Talking Pictures is an activity for your TEFL class which involves the students from the outset and is guaranteed to interest them as they provide the impetus for the class.
This is important. Often students can feel left out of the class; in this activity they are the ones who supply the essentials for the activity and the ones who make sure it works.
Since these days virtually everyone has a mobile phone with a camera, the first step is tell your students in a prior lesson that they will need to take a photograph of something which interests them to bring to the next lesson and show.
Stress that they should make the photo as simple as possible with one main subject.
(If students in the class don’t have mobile phones you can ask them to bring along instead a photo they have taken from a magazine. As teacher you should also bring along a few spare photos in case.)
The students can choose any subject they like and this is what makes this activity so varied, unpredictable and interesting. It also allows you, as a teacher, to get an idea of the kind of interests and characters your students have.
One caveat here: tell the students not to show their photo to anyone else before the activity begins. It has to be a “secret subject”.
In the next lesson, this is where you demonstrate the idea to your class. Take out your picture and, without showing it to the class, describe it in as much detail as possible.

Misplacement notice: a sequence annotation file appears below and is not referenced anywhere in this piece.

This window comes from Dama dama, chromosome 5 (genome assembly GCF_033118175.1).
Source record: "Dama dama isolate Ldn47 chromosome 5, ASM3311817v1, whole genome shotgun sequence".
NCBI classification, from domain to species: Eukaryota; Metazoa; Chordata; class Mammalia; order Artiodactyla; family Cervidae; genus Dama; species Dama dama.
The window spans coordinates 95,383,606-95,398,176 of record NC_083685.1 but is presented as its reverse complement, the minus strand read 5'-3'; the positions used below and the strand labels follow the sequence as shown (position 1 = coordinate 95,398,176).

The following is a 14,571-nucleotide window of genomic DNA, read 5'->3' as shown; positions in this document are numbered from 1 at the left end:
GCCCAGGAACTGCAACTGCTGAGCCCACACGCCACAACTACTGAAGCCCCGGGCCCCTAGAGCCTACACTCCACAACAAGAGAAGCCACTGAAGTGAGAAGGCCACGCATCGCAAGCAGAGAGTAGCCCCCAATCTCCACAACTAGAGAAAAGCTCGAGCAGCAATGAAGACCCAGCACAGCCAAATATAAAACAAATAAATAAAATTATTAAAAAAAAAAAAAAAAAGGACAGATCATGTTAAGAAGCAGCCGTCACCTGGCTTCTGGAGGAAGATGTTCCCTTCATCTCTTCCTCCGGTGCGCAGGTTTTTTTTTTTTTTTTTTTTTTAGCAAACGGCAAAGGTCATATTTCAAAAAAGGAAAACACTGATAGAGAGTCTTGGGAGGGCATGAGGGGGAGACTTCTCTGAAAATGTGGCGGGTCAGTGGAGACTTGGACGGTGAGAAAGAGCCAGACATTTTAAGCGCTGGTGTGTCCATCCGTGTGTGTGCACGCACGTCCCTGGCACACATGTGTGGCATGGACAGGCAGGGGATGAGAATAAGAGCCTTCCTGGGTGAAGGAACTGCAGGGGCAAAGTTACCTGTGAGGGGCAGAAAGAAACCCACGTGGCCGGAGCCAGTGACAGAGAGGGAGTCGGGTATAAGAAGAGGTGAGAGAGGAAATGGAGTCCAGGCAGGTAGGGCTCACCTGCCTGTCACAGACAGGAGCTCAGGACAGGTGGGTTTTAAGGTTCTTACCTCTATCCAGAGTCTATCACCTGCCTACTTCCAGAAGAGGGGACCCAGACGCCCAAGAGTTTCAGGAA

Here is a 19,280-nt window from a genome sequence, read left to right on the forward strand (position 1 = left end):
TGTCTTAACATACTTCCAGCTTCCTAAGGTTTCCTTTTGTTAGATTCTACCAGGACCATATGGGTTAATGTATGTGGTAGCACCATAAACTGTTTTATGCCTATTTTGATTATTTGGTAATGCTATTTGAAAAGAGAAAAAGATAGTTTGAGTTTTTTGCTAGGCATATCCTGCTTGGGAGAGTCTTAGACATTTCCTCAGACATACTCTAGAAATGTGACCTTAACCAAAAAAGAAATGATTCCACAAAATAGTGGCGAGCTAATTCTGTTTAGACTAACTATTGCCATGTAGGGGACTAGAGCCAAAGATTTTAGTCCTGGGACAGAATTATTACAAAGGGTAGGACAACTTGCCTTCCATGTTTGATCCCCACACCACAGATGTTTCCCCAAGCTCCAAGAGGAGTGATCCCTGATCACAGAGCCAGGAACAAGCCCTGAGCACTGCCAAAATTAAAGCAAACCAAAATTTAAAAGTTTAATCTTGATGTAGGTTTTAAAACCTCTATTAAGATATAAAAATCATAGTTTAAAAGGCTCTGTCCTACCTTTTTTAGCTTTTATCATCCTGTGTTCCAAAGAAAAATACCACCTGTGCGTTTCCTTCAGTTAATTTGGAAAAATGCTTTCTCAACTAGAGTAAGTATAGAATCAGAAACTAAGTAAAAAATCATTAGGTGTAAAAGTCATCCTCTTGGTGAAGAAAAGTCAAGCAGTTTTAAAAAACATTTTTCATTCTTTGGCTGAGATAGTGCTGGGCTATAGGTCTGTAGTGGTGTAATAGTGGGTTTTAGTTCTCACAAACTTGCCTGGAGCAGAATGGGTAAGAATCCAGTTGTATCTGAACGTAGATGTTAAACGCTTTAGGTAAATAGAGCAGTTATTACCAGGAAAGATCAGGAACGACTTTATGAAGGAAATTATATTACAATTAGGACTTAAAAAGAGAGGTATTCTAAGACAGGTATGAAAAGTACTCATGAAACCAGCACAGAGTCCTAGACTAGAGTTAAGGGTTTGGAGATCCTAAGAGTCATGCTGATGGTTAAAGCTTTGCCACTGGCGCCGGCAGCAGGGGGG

As you do this the class draws what you are describing. Stress that their skill in drawing is not important, you are looking for accuracy here in terms of them drawing what you describe.
Suppose, for example, you have taken the picture on this page. You might say:
I’m in the middle of the picture looking straight at the camera. I’m wearing a black cap, sunglasses and a red tee-shirt. I’m sitting on a chair, driving a boat. Above me is the roof of the boat. Behind me you can see the deep blue sea and the wake left by the boat in the water; it’s all white and foamy. My left hand is on the steering wheel and my right hand is on the throttle.
(Of course the vocabulary in your description should match the class level.)
Afterwards get everyone together to see who has most accurately drawn your picture. Now you can lead the class on to describe what is going on in the picture and then take it further to discuss the concepts and ideas shown.
Pairwork in the Lesson
Not put the students into pairs and have them take turns to describe their photograph to their partner. While they do this their partner simply draws what they hear and tries to recreate the photo on paper (or a mini whiteboard, etc). At no time must the students look at each other’s work!
As this is happening you circulate around the class and help out with vocabulary and suchlike. This allows your students to learn and practice the vocabulary they will need later on.
After everyone has finished, bring the students back together and bring each pair to the front. Show the class the drawing and see if they can work out what is shown there. Then show them the original picture and have the class compare them. The student who took the original picture can fill in any gaps.
This is designed to lead on (with your guidance if required) to a discussion about the subject of the photo and this can be almost anything! Because the subject has been chosen by the student they are certain to have an interest in it and activities like this can become very lively and interesting.
The first time you do this activity with a class you might find some of the photos a little too complex or awkward to describe. However, once the class are familiar with the idea you can try the activity again and this time allow your students more time to think about what kind of photo they are going to provide.